Definition of moody in English:

moody

adjective

  • 1(of a person) given to unpredictable changes of mood, especially sudden bouts of gloominess or sullenness.

    ‘his moody adolescent brother’
    • ‘Rewinding to the beginning of her own story, we find an averagely moody teenager not doing well at school.’
    • ‘I didn't know why I was so moody and inclined to anger towards Will, but I couldn't help it.’
    • ‘He also didn't seem paralysed, and while he was oddly moody in his last weeks, nothing seemed physically wrong.’
    • ‘She's childish, sullen, moody and volatile, prone to outbursts of jealousy, weeping, rage and laughter.’
    • ‘Come to think of it, she was extra moody yesterday after she came back from lunch with Casey!’
    • ‘He was moody lately but somehow he just could not shrug off the black cloud that was hovering over him.’
    • ‘I can be extremely moody when in close contact with one other person.’
    • ‘It was probably either a misunderstanding or she was moody for another, unrelated reason.’
    • ‘We tend to fuss and complain about it, we are moody and irritable: it can get scary even for us.’
    • ‘Ruth is always moody when she's cleaning, it make me wonder why she took this job in the first place.’
    • ‘She was moody and grumpy while her parents made their best efforts to be cheerful.’
    • ‘He can be quite moody - a lot of people are very loyal to him but a lot of other people found him very frustrating.’
    • ‘I love her, but at the moment she's moody, distant and unreachable.’
    • ‘He's really not a bad catch at all, she thought, but of course, he's moody and mean too.’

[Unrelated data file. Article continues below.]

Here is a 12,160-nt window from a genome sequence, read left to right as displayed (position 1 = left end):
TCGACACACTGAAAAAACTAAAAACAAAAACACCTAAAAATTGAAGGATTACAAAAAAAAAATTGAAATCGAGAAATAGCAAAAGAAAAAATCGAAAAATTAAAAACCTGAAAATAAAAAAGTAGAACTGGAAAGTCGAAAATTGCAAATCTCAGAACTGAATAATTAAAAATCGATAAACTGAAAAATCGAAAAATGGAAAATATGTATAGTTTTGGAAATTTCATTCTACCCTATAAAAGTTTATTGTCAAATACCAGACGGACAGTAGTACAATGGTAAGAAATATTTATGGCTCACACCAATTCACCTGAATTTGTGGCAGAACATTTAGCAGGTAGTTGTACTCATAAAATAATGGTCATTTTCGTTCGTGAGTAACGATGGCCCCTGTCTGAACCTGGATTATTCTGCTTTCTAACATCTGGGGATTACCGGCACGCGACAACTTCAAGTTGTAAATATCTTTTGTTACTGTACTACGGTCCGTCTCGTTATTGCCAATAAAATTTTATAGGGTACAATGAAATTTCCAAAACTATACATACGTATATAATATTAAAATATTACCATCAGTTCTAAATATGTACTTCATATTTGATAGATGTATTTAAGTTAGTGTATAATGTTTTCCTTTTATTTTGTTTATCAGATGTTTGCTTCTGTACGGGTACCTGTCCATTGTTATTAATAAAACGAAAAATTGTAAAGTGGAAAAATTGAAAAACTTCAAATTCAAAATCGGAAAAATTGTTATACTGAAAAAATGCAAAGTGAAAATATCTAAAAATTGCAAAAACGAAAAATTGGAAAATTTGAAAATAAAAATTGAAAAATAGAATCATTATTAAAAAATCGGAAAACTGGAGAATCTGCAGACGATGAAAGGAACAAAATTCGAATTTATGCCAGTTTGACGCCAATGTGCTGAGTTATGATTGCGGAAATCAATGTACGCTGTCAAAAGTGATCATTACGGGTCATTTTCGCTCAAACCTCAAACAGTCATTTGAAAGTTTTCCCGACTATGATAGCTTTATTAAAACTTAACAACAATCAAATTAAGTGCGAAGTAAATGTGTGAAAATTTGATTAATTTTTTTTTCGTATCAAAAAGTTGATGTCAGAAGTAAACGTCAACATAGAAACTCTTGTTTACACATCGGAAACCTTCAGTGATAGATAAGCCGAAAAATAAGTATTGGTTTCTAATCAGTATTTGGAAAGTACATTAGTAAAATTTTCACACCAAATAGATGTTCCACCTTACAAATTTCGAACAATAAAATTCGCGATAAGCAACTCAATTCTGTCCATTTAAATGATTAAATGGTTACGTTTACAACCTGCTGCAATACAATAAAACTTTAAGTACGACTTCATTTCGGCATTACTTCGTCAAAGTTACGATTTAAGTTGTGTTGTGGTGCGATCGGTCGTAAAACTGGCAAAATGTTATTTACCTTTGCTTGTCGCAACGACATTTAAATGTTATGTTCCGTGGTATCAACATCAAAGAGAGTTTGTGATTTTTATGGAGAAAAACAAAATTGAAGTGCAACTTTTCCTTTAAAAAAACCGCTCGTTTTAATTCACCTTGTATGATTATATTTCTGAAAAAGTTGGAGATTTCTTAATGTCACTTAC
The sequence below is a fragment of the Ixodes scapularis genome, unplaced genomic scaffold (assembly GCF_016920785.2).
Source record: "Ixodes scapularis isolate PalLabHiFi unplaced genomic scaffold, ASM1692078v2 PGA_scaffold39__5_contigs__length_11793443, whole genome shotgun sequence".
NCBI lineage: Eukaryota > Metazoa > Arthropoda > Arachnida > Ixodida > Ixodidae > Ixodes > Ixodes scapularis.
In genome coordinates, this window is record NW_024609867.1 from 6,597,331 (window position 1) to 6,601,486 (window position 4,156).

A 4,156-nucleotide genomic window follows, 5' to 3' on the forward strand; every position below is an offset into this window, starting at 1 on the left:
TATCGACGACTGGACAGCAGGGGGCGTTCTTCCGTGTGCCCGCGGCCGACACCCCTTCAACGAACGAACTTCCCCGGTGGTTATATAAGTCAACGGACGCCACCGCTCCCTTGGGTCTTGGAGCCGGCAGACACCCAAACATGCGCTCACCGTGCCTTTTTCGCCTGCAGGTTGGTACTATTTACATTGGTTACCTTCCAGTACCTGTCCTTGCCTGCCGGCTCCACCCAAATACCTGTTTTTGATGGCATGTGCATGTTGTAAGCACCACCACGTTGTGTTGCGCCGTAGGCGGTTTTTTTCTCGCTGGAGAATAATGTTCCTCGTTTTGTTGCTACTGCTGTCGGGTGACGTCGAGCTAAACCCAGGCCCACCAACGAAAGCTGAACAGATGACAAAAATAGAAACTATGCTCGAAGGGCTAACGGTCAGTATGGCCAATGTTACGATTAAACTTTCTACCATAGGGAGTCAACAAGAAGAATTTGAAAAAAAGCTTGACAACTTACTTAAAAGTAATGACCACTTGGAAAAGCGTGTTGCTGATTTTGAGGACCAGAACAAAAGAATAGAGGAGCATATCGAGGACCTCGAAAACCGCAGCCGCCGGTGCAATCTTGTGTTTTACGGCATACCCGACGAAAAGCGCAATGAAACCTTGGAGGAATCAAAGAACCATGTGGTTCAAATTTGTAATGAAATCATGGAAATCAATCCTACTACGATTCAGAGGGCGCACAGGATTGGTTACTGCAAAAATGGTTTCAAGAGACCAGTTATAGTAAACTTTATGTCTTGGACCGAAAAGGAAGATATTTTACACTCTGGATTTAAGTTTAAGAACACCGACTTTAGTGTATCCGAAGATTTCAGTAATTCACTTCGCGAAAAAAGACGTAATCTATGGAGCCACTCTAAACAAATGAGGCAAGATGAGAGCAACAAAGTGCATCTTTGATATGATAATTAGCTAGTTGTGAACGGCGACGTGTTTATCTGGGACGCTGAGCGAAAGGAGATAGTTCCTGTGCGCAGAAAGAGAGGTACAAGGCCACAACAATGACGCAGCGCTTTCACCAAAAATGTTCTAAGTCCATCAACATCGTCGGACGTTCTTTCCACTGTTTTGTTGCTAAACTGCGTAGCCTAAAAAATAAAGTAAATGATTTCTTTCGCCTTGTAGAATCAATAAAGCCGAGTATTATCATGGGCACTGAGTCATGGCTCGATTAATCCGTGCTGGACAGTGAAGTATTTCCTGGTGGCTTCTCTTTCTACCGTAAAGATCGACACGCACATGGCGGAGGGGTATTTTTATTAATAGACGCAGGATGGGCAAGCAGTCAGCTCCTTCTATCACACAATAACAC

• ‘The Christmas season was upon us and all I had was my disowned sister and moody boyfriend.’
    • ‘He was miserable and moody, frustrated and just plain rude, insulting anyone who gave him the slightest reason.’
    • ‘They bend backwards to please guests some of whom are very grumpy, moody and complain about anything.’
    • ‘She says that she is very moody and goes from laughing to swearing in seconds.’
    • ‘For the next two days she was moody and irritable, and each night she drank herself to sleep.’
    • ‘The smell in the wards and the moody patients made him keep his distance and caused him to lose his appetite for lunch.’
    unpredictable, temperamental, emotional, volatile, capricious, changeable, mercurial, unstable, fickle, flighty, inconstant, undependable, unsteady, erratic, fitful, impulsive
    View synonyms
    1. 1.1 Giving an impression of melancholy or mystery.
      ‘grainy film which gives a soft, moody effect’
      • ‘They're equally comfortable with energetic rock as they are with slow, moody and melancholy tunes.’
      • ‘The postcard itself was a moody affair, a dark sepia scene of a cityscape that was gloom itself.’
      • ‘It's dark and moody, yet one of the most impressive releases so far this year.’
      • ‘It's a moody album that has a definite dark edge which actually translates really well onstage.’
      • ‘More than other parrot species, Amazons are well known for their strong or often moody characters.’
      • ‘The great voice talent, moody score, and zippy sound effects work well together.’
      • ‘The locale is timeless, exotic and mysterious, and the light moody and evocative.’
      • ‘However, this is a great album, very dark at times, and moody and atmospheric throughout.’
      • ‘Blacks and shadow have great depth and detail with none of the moody lighting or fog effects lost.’
      • ‘Even songs like The Joker sound moody and soulful.’
      • ‘The lighting also adds to the stage show feel with scorching searchlights and moody spots, used to great effect for the real deep blues numbers.’
      • ‘She merely offered him a moody look, eyes dark, expression dour.’
      • ‘There was lots of moody piano, haunting baselines and dark, jazzy, horn-filled grooves.’
      • ‘The single large figure sprawls diagonally across the canvas in dark, moody browns and blues.’
      • ‘Dark and moody, these compositions provided the blueprint for his first main solo project.’
      • ‘We begin in a dark, moody place, and proceed to brood for three-quarters of an hour.’
      • ‘The poem touches on loss, and has its own moody tinge, but an unmitigated sadness is not the effect.’

Origin

Old English mōdig ‘brave or wilful’ (see mood, -y).

Pronunciation

moody

/ˈmuːdi/